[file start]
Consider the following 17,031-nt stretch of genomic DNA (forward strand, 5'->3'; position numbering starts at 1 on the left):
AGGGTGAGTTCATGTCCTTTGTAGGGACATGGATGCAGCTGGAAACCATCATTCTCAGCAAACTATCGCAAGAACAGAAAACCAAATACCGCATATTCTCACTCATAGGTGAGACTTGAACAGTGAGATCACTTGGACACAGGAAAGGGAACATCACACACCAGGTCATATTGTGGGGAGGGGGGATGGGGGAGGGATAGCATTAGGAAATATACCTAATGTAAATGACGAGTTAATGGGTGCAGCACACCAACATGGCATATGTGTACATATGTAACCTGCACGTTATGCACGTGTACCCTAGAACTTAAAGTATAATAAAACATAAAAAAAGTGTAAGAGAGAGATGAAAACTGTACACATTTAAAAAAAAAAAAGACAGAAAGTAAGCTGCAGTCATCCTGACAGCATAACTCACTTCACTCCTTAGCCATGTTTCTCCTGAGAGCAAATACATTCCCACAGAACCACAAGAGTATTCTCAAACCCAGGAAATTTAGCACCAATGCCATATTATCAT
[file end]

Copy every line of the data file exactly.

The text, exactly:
Consider the following 17,031-nt stretch of genomic DNA (forward strand, 5'->3'; position numbering starts at 1 on the left):
AGGGTGAGTTCATGTCCTTTGTAGGGACATGGATGCAGCTGGAAACCATCATTCTCAGCAAACTATCGCAAGAACAGAAAACCAAATACCGCATATTCTCACTCATAGGTGAGACTTGAACAGTGAGATCACTTGGACACAGGAAAGGGAACATCACACACCAGGTCATATTGTGGGGAGGGGGGATGGGGGAGGGATAGCATTAGGAAATATACCTAATGTAAATGACGAGTTAATGGGTGCAGCACACCAACATGGCATATGTGTACATATGTAACCTGCACGTTATGCACGTGTACCCTAGAACTTAAAGTATAATAAAACATAAAAAAAGTGTAAGAGAGAGATGAAAACTGTACACATTTAAAAAAAAAAAAGACAGAAAGTAAGCTGCAGTCATCCTGACAGCATAACTCACTTCACTCCTTAGCCATGTTTCTCCTGAGAGCAAATACATTCCCACAGAACCACAAGAGTATTCTCAAACCCAGGAAATTTAGCACCAATGCCATATTATCAT